Personally I think both Secularism and Environmentalism should be 'protected' under the religious liberty clause as well. Maybe some forward thinking right wing group will petition the state for protection of those groups and in the process, put an end to all this government sponsored nonsense.


Mark said...


Didn't you once predict the Amish would soon become a fast-growing sect once the health care law came into effect?

This birth-control compulsion issue has become the rallying point it deserves to be. I only wish as many people would get outraged by the deprivation of individual liberties and liberty of conscience in all cases. If the principle is taken to its thinkable conclusion, perhaps we will be able to get exemptions based on all kinds of individual 'religions.'

More likely, a court will use prior rulings to determine that a religion only includes formally established institutions (perhaps a cabinet level religion-licensing position could be designed?), with number of followers x and regular meetings, established creeds, functionaries, belief in a God, etc. to have establishment clause freedoms and the right to exemptions from federal coercion. Like many other laws this one would be aimed not at individuals, but groups of them--and the administrative heads and leaders of those groups. Those who wouldn't care to join one would, of course, fend for themselves.

Why shouldn't we be able to opt out if the church can?

All fine, just sad it could have to come to that: that the traducement of liberty would be so complete that we could only obtain it by pretending our religion requires it--and then still not inviolable once first obtained, and maintained only by the toleration and permission and grace of some grantor. Enough with "religious conscience" exemptions. Let each man's conscience be his religion, and his freedom to follow it his path to liberty. Sad we'd have to come by more liberty only in so oblique a manner.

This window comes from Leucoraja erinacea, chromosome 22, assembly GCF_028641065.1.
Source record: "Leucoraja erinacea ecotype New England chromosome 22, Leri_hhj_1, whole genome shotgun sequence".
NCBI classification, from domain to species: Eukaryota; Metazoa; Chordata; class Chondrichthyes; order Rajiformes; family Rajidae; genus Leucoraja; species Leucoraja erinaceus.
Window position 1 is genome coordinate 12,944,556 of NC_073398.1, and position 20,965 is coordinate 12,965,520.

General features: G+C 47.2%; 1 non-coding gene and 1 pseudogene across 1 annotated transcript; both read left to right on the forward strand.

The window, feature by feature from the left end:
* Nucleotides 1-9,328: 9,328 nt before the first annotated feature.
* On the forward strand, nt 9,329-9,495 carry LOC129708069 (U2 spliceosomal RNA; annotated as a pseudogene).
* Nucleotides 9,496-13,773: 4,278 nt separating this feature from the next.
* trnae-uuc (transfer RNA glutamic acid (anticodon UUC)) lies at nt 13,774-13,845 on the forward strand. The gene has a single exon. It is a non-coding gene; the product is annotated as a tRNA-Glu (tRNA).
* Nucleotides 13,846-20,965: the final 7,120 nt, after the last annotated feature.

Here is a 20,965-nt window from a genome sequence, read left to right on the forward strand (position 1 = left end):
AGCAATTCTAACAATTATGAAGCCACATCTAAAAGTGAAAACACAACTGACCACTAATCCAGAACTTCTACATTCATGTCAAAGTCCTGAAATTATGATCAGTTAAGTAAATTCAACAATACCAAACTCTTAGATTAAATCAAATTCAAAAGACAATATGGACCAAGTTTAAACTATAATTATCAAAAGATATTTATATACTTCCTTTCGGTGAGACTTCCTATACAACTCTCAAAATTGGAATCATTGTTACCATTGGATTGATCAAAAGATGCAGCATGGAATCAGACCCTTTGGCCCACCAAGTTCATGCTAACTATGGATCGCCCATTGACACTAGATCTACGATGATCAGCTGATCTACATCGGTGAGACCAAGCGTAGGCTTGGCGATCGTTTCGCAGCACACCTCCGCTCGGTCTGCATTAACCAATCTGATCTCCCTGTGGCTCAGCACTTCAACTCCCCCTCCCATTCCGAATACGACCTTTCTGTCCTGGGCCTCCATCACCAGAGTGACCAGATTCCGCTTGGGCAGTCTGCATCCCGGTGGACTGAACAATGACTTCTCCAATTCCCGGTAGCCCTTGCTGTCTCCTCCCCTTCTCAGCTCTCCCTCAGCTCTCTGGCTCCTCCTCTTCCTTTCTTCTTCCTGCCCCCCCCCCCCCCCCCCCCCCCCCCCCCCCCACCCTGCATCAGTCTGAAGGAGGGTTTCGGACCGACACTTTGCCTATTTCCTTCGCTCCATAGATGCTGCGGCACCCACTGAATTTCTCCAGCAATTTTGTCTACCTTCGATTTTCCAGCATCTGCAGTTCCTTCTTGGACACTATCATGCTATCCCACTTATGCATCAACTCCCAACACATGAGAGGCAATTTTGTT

frithguild said...

The way this has played over the pase few days frustrates because it shows leadership. Like it or not, the statist forces made an off tackle run directly at stregnth. The chattering class all at once talk about "dark ages of healthcare" and "Republicans" all in the same breath. I am not so sure it was a land mine, if you keep in mind their "demo". I think they moved the ball.

On the other end of things, this makes me wonder about how the free exercise clause may develop. "Congress shall pass no law respection the establishment of a religion, or probibiting the free exercise thereof." Establishment clause jurisprudince is pretty well developed - free exercise not so much. I have not looked at this area of law in a while, so I can't explain why this is so at the moment. But looking at the words of the amendment, this seems to me to be a clear infringement of free exercise.